Hyperhidrosis – excessive sweating
Palmoplantar and Axillary Hyperhidrosis
Hyperhidrosis describes the tendency to sweat excessively and inappropriately. It is exceedingly common, and tends to affect adolescents and young adults. Idiopathic hyperhidrosis occurs more frequently than cases secondary to another disease. Generalised and localised forms exist. Localised idiopathic hyperhidrosis affects mainly the palms, soles, and/or axillae- hence giving rise to the terms: palmar, plantar, palmo-plantar and axillary hyperhidrosis.
Though not harmful, patients find the condition embarrassing and thus distressing. Palm sweaters are self-conscious and avoid shaking and holding hands; those with axillary sweating can ruin expensive suits with sweat stains and it limits their choice of clothing. Functionally, sweaty palms create issues with grip and handling and smear ink across paper; whilst sweaty feet are more odiferous, prone to dermatitis and can ruin shoes.
- Hyperhidrosis is common and mostly idiopathic
- Palms, soles and axillae are most commonly affected
- Topical antiperspirants are first line treatment
- Botulinum toxin is effective in reducing inappropriate sweating
- Botox® is PBS- subsidised for axillary hyperhidrosis via your dermatologist
The idiopathic form may be due to a low threshold of activation of the hypothalamic thermoregulatory centre. Secondary forms may be due to neurological damage [stroke, neuropathy, nerve injury, etc] leading to localised disease. Whilst generalised disease can be secondary to thyroid disease, phaeochromocytoma, diabetes and other endocrine disorders, obesity, cardiac and respiratory failure, menopause, Parkinson’s disease, medications and haematologic malignancies.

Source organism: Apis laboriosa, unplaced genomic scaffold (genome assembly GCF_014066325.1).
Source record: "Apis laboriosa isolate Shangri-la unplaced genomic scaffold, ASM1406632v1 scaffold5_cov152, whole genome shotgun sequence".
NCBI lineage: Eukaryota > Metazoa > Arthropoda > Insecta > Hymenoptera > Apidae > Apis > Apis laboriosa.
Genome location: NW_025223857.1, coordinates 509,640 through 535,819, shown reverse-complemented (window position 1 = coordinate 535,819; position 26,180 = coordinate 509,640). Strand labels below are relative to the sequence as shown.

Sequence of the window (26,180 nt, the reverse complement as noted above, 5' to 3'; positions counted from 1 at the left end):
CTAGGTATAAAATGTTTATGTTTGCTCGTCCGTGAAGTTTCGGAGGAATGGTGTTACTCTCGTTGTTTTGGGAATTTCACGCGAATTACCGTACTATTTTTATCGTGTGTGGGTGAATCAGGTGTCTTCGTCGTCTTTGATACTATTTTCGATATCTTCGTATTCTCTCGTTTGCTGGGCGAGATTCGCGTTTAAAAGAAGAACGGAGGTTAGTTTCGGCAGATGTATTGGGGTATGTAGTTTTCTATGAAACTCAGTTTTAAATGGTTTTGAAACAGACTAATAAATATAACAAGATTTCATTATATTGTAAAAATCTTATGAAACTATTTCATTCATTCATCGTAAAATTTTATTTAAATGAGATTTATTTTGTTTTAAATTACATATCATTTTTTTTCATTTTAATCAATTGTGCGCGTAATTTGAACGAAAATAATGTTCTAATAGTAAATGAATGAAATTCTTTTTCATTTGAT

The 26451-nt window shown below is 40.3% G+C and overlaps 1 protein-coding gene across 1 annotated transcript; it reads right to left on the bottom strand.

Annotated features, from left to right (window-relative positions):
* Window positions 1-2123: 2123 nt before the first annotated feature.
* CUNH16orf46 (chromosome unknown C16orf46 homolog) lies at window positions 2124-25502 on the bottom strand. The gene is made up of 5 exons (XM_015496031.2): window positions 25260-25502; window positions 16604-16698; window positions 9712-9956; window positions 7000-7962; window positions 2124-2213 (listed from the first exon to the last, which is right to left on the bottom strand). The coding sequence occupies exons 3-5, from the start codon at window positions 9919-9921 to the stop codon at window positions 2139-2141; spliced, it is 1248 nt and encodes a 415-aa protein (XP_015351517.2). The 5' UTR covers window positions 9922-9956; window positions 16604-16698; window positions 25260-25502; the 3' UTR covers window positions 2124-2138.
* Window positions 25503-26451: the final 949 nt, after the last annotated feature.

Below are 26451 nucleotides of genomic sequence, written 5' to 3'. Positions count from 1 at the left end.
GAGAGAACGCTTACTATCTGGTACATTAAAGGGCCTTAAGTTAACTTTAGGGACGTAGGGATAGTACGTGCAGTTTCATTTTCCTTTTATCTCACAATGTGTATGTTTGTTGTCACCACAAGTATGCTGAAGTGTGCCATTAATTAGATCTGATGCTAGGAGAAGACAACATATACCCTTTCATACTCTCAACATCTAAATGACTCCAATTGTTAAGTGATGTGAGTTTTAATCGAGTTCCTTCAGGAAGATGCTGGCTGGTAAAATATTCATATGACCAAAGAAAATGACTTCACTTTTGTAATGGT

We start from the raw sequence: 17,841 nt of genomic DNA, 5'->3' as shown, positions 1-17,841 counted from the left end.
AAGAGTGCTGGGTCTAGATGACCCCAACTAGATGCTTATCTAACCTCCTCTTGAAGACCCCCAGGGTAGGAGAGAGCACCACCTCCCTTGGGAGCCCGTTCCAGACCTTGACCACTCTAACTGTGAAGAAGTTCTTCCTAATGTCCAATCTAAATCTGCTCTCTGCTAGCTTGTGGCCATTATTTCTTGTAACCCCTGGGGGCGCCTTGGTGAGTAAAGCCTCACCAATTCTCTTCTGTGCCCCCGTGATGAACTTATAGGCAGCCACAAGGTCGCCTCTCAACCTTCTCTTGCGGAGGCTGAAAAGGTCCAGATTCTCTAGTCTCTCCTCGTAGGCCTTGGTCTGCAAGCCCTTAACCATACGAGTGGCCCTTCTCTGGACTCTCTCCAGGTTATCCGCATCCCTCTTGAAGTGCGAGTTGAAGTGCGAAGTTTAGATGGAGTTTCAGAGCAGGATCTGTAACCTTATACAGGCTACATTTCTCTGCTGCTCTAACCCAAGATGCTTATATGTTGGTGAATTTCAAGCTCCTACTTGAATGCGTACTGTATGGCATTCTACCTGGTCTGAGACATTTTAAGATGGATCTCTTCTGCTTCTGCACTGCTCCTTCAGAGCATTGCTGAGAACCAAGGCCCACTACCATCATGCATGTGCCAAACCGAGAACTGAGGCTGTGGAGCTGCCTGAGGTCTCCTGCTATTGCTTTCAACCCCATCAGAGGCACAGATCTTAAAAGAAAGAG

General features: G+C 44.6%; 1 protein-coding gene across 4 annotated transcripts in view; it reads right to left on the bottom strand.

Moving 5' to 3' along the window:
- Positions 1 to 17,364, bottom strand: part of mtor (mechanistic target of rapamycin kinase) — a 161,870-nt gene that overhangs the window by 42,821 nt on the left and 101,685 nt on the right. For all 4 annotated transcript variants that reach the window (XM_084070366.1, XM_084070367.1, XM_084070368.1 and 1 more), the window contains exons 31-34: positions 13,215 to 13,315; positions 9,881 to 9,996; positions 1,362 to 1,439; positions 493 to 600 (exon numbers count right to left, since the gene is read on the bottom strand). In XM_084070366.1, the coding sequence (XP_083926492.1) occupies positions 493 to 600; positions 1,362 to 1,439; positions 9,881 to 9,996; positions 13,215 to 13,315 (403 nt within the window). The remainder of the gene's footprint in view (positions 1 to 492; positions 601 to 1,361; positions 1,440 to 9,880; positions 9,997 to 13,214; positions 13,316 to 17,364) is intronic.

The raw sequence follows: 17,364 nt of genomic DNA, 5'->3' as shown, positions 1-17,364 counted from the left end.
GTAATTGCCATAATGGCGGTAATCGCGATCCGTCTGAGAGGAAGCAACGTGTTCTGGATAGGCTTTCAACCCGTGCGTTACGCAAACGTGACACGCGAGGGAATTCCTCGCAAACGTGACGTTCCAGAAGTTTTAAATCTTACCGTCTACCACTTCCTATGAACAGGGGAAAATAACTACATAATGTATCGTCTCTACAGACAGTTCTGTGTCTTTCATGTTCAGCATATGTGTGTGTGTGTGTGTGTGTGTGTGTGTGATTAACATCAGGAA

Management can be challenging. Reversible causes need to be addressed. Most patients with idiopathic disease would have already tried regular antiperspirants on the axillae, though a trial of regular use on the palms and soles may well be beneficial; spray-on products are easier to use. More potent agents containing higher levels of aluminium salts may be useful, but are limited by irritation. For example: Driclor® roll-on is applied nightly to cool-dry skin, after a shower and air-drying with cool air/fan. Topical glycopyrrolate may be compounded as well. Oral anticholinergic agents are established treatment: including propantheline, oxybutynin, benztropine and glycopyrrolate. However, the potential and frequent adverse effects and fatigue limit their use. Clonidine, and beta-blockers also have some benefit.
Treatment for Hyperhidrosis – excessive sweating
Iontophoresis is also well established and may be used with tap water or glycopyrrolate solution. Consumer Kits are available for palmoplantar and axillary disease. It can be cumbersome and the effects quite temporary.
Botulinum Toxin is PBS-subsidised for axillary hyperhidrosis. Patients are dry for up to and beyond 4 months after each treatment. Patients can access this via their dermatologist or neurologist. Patients can also have hands and feet treated, but as a private patient.